Is first contact resolution (FCR) a good KPI for the service desk and incident management? Many corporate IT organizations think that it is – after all, it’s definitely one that’s prominent in the ITIL books and is popular with many IT service management (ITSM) consultants. But is it right for every IT organization?
On one level, is it a just a measure of closed calls or of the percentage of end-user issues that were given proper care and attention? On another, what’s included in FCR stats? Just easy incidents, including password resets? FCR can be fiddled with, and I’ve even seen service desks that add room bookings into their FCR calculations. Are trickier issues disallowed for “fairness”? And I bet some would include wrong numbers if it made the FCR stats look better. FCR, along with other ITSM KPIs, can definitely drive the wrong behaviors.
However, the real issue for me is that IT organizations need to understand what they are trying to achieve before they can define their KPIs – so picking up an industry best-practice KPI and making important decisions based on it might not be in the best interest of the company using it. I’ll come back to this. First and foremost, IT organizations also need to understand what KPIs are, and their use.
The easiest place to start is to look at the KPI acronym and what it stands for, or at least what it should stand for:
Wow, us IT people really love our 3LAs (that’s three letter acronyms)!
CSFs are the things organizations or teams must achieve to help meet their goals and objectives. These may not be directly measurable, but it should be very clear how they contribute to success. Some examples of CSFs for ITSM processes include that:
And although IT organizations might not be able to directly measure these CSFs, they can discuss them with their customers and other stakeholders, and agree that this is what you are trying to achieve via ITSM.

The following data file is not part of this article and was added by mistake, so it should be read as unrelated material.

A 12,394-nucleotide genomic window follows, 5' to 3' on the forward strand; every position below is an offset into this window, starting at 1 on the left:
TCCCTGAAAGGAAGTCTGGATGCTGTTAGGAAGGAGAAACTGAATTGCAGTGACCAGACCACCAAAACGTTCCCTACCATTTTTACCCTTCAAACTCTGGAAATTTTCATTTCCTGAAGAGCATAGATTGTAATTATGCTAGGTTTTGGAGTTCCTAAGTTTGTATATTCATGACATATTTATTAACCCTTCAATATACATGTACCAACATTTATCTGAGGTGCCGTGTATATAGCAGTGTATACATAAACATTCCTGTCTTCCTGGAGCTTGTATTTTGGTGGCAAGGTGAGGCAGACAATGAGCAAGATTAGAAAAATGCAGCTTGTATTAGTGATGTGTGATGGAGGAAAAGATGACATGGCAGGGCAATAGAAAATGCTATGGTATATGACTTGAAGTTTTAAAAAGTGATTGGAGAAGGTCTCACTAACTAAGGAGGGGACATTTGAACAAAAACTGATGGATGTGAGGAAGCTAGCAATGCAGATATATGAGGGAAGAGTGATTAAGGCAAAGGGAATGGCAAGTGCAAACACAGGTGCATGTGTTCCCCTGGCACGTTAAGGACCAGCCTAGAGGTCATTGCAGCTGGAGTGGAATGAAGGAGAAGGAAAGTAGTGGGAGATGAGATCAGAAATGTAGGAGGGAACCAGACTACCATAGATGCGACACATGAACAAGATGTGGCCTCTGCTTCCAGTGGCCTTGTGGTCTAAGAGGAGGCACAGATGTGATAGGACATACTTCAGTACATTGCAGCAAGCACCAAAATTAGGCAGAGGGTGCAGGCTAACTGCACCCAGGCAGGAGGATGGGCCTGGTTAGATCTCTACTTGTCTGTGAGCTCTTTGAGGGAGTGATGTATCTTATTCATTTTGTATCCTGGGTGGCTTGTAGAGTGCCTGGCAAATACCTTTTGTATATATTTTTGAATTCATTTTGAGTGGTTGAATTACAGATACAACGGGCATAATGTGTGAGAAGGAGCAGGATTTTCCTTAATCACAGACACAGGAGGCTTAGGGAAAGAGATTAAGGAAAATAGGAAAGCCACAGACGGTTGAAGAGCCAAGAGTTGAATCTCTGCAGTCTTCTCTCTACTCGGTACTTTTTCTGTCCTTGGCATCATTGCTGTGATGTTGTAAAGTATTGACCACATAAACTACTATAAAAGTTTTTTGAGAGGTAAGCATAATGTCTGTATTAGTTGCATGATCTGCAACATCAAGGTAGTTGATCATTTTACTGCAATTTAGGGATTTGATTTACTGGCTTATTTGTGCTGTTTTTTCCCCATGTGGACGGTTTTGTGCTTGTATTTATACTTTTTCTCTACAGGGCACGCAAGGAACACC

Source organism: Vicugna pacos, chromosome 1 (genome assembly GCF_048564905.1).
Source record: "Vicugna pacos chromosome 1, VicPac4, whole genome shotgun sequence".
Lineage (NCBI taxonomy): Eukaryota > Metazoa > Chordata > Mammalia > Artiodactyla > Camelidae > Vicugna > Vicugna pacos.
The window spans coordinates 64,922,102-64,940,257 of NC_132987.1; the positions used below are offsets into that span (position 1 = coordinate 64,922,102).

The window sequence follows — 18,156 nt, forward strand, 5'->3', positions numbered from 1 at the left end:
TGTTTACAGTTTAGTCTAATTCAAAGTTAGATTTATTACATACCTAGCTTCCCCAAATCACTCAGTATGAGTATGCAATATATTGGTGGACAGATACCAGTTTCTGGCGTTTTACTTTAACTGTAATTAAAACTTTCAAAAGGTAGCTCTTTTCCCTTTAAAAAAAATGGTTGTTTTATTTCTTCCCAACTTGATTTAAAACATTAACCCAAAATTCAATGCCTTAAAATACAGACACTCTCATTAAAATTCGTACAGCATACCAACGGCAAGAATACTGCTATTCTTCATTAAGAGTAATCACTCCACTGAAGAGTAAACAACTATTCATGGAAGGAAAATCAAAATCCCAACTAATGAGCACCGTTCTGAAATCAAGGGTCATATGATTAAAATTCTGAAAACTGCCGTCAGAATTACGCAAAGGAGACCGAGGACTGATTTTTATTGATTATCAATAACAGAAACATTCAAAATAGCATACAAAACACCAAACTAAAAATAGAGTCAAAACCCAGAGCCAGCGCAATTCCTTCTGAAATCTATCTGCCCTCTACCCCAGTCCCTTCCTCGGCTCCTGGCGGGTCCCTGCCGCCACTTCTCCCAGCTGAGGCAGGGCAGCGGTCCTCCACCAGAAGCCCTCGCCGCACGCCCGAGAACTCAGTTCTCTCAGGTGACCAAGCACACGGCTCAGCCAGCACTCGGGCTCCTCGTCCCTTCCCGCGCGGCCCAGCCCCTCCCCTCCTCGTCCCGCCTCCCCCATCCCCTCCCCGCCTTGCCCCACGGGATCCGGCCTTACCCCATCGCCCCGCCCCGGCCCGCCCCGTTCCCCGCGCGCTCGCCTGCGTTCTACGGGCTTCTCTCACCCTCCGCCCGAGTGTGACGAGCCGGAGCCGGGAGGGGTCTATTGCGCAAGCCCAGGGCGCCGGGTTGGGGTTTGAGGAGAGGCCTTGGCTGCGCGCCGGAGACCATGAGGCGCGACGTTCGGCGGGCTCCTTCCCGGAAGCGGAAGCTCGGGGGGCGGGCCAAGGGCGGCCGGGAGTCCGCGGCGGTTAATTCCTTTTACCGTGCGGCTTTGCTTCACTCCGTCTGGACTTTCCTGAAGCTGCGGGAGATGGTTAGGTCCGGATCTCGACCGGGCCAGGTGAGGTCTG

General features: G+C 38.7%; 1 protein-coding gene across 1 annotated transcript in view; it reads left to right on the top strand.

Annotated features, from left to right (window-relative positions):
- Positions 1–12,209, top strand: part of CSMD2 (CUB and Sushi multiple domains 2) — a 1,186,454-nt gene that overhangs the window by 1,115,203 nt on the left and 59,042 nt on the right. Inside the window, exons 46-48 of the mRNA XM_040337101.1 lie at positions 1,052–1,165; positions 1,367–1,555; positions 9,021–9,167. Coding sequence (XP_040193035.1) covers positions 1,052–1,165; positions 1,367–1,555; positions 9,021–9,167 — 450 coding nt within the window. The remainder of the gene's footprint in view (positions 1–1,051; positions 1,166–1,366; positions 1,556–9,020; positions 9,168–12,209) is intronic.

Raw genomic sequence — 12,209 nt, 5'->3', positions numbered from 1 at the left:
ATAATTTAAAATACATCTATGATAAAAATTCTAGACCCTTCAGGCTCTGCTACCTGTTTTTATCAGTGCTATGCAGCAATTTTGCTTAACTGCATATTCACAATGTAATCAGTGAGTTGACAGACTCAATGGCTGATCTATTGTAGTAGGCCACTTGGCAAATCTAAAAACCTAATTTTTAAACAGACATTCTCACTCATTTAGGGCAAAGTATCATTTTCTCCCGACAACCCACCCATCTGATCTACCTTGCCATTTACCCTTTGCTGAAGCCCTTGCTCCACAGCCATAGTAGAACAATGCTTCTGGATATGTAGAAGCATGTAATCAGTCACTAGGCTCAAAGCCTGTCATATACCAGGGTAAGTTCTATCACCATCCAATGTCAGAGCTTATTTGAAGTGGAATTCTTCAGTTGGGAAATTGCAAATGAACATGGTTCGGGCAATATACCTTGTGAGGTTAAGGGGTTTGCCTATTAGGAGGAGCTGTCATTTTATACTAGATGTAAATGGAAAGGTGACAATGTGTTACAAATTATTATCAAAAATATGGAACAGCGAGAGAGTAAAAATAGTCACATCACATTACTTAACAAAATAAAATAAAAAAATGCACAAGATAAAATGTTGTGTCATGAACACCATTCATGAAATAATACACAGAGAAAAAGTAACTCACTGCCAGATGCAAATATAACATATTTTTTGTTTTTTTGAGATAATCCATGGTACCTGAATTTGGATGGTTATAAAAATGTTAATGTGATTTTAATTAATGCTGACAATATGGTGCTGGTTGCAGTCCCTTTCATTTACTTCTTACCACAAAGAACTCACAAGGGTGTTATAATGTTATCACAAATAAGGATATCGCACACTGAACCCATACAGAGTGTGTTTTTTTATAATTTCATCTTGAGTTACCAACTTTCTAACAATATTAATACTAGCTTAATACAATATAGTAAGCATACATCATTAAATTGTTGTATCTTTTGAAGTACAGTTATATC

Once CSFs have been agreed it’s time to define KPIs that indicate how well the organization is performing against these CSFs. There should only be a small number of KPIs for each CSF, otherwise the numbers become unmanageable.
Looking at the “Downtime of the service does not have a serious impact on the customer’s business process” CSF, example KPIs could be:
And remember, achieving these KPIs will not definitively prove that the CSF has been met, but it will help to indicate it.
Organizations should agree with the customer that this is what will be measured, and then report the KPIs to indicate how good the performance has been. But, in customer reviews, there is a need to discuss the CSF, not the KPIs – with the customer discussion something like “Here is the KPI data, do you agree that downtime of the service has not had a serious impact on your business processes?” This way, organizations can focus on what’s important rather than on what’s being measured. Read that last sentence again – it’s a very important point with KPIs and CSFs.
The ITIL books include many example KPIs, but in each section that lists KPIs it says:
“These KPIs should not be adopted without careful consideration. Each organization should develop KPIs that are appropriate for its level of maturity, its CSFs and its particular circumstances.”
Let’s return to the example of FCR and think about whether this is a good KPI or not. Suppose that an organization just measures FCR, as the right thing to do, and then reports it to show how the service desk is increasing the number of customer incidents and requests it closes during the initial phone call. This has to be good, right?
But then suppose that the organization introduces a new self-service capability, to allow people to manage many of their own incidents and requests without the need for a phone call to the service desk. They might also automate password resets, and provide knowledge articles to help people resolve common issues for themselves. This should lead to faster resolutions and happier customers but, as more of the simple incidents and requests move away from the service desk, the agents will have a higher proportion of difficult incidents to deal with. Thus FCR will get worse and might even become irrelevant. Hence FCR might be a good KPI for some organizations, but it might be completely inappropriate for others. And, more specifically, using FCR to benchmark either over time or externally will be inappropriate as the average incident or request level changes over time.
So when an organization is defining KPIs it really does need to think about: its level of maturity; its customers; and its goals, objectives, and CSFs. It’s important that they choose a small number of KPIs that will help to indicate how well they’re doing versus the CSFs. They will also need to regularly review their KPIs to ensure they are still appropriate.
When did you last review the KPIs you use to manage your IT services? Maybe it’s time to think about them again. For further insights, I recommend you watch my good friend Rob England's webinar The Right Metrics for Your Service Desk.